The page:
How to choose reading materials based on your current level
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May 30, 2021 05:58 PM
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! GIFS DON'T WORK YET ! Starting to read in your target language can be an extremely daunting task.
There is often a fear instilled within most of us that it is ‘too big of a task’ or we’re ‘never good enough to start’. After all, reading materials made for natives should be the last step in our language learning journey, right?
Paradoxically, what scares us the most is what will actually benefit us the most as well. One of the most effective ways to acquire vocabulary is to read as much material in the language as possible (Chio, 2009, p.171). In today’s blog, we will be tackling this fear of the unknown that starting to read in your L2 can present, and we will also provide some great ways to adapt your reading material so it never feels like it is too overwhelming.
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First, we have to understand why the fear is irrational— it all comes down to how any child would learn a language. When children first learn how to read and they start delving into the world of literature they do so through books created specifically for their level, right?
The idea that a child would start immediately reading Dostoyevsky’s novels when learning Russian is ridiculous to most of us, and yet we sometimes have those expectations for ourselves. One of the ways to try and conquer this irrational fear, therefore, is to reset and identify healthy expectations for yourself. In order to facilitate the process, we will provide a series of questions down below to go through every time you pick up a new book.
1. Is it within my level? That is very simple to figure out: attempt to read the first chapter and see how many words you are able to understand. If the average is 80-90% then you are within your capabilities, and thus won’t need to disrupt your reading too much. If your reading material is within your capabilities it will be easier to enter the state of flow while working.
2. Do I enjoy the content presented? The higher the resistance present when picking up the book, the less likely it is that you will want to study from it. When you truly enjoy a subject, the energy required to start reading will be far lesser than if you have to force yourself to read it. Yes, a children’s book may be at your level, for example, but is the particular book you’ve chosen truly interesting to you?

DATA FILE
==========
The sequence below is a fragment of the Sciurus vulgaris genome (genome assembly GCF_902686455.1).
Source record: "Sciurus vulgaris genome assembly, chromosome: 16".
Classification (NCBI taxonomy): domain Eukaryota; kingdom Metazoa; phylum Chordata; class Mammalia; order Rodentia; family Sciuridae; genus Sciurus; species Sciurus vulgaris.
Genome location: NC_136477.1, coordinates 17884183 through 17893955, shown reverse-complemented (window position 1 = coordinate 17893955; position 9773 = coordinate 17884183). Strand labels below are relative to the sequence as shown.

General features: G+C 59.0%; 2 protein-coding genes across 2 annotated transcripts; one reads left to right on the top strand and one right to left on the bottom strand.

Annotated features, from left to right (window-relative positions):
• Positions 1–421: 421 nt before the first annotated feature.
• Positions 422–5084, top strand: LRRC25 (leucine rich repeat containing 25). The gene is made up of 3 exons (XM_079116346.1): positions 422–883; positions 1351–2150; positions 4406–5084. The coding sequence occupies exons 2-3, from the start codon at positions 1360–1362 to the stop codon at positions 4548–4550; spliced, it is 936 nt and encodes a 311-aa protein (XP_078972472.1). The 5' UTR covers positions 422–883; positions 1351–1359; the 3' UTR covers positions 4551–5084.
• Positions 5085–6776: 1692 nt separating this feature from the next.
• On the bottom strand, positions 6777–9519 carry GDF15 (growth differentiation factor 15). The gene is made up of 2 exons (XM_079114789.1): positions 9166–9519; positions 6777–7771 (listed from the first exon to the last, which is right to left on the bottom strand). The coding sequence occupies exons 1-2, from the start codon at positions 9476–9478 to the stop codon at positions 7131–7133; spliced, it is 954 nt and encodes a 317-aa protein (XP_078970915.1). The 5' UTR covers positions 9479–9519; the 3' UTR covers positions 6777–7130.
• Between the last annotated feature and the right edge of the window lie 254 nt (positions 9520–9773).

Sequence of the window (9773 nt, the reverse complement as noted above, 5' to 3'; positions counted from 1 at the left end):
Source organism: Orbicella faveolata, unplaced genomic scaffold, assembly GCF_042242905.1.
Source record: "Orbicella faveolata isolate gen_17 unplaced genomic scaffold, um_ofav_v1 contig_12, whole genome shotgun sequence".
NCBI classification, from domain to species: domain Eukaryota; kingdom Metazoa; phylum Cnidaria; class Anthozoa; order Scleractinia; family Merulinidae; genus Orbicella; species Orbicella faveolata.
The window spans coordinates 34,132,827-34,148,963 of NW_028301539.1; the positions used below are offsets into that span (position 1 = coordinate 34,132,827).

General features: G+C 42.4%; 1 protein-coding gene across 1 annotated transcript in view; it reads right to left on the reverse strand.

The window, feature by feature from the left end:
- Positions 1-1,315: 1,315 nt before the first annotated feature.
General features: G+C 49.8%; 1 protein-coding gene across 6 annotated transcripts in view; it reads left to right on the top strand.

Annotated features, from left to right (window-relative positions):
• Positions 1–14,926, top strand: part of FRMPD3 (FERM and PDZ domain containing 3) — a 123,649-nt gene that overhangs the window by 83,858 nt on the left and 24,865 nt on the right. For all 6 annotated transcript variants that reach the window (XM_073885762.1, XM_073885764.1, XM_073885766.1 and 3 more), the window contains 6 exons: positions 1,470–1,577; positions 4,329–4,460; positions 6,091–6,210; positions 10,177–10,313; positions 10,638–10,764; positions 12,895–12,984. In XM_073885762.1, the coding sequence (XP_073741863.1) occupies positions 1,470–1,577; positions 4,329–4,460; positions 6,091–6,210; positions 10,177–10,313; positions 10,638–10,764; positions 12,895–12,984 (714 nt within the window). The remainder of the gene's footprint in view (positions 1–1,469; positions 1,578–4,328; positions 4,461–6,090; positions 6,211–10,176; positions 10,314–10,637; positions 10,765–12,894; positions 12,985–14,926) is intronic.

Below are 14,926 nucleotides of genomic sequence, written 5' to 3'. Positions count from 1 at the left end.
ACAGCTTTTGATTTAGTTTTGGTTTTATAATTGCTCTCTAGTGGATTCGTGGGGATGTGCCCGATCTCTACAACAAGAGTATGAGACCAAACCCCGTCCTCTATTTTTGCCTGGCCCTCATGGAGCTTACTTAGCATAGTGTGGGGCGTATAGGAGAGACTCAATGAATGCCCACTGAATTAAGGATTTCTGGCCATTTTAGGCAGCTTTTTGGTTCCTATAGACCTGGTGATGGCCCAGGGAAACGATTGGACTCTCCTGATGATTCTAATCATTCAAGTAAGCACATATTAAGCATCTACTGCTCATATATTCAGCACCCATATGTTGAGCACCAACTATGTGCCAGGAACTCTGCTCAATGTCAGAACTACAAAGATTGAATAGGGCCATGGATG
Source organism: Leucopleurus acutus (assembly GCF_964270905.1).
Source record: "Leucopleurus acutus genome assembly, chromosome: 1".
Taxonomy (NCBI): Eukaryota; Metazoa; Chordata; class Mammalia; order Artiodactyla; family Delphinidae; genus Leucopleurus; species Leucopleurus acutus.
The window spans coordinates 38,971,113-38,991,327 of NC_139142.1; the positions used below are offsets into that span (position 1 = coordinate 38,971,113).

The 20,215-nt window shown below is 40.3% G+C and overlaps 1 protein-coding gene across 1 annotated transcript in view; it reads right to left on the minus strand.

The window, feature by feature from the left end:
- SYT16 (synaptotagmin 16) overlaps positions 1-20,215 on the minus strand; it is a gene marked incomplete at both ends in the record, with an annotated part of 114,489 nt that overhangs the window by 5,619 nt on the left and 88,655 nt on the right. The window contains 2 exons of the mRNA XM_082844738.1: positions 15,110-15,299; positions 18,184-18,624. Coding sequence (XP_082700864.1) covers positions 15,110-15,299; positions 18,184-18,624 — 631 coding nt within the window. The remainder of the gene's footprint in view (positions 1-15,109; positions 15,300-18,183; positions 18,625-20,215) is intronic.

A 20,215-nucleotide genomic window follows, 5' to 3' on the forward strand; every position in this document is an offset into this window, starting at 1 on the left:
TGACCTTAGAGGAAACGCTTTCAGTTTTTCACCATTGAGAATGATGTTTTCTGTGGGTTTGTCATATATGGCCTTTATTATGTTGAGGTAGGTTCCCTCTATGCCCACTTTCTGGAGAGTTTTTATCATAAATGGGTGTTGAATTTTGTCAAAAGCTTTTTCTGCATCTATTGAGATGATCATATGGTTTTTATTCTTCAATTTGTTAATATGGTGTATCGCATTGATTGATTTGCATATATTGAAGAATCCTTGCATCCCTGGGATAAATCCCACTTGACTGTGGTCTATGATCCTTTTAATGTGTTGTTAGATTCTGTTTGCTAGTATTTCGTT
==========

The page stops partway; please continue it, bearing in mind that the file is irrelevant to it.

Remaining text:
3. 'So I enjoy this book, but is it helping me?' This plays into point number 2 but has a bit more nuance to it— it is directly related to the capabilities you wish to acquire from your reading. Yes, you may enjoy reading books about quantum physics in your L2, but perhaps it would be more useful to read more mundane conversations that you can use with your language partner.
All these points are circumstantial. You must assess your own situation and figure out how to balance the variables. At first, it may seem like these suggestions contradict each other, but it all comes down to finding the point of bliss among them.
For example: imagine you want to start reading the aforementioned Dostoyevsky’s work, but you are not sure of your capabilities. Your current level is around an A2/B1 and you have a huge interest in Russian literature.
To answer the questions above, 1 would be a resounding no. Dostoyevsky's works are very dense and even a fluent speaker of the language needs to be focused to understand them properly. As to question number 2, it does seem like the interest is present. Finally, question number 3 is a solid maybe, since, while these books present many daily routines and actions the protagonists live through, some of the vocabulary is pretty complicated and not necessarily used in a normal conversation.
The approach we would suggest for this type of situation is to keep what is good and improve upon what is not— look for a book which has the same theme, but make sure it is at your level.
So what now? Let it rip and feel free to treat the comments section as a community journal by connecting with fellow language learners down below. Let us know which tip was your favourite along with any other thoughts you might have on this topic!
Citation
Chio, K.U. (2009). Reading and second language acquisition. HKBU Papers in Applied and Language Studies Vol. 13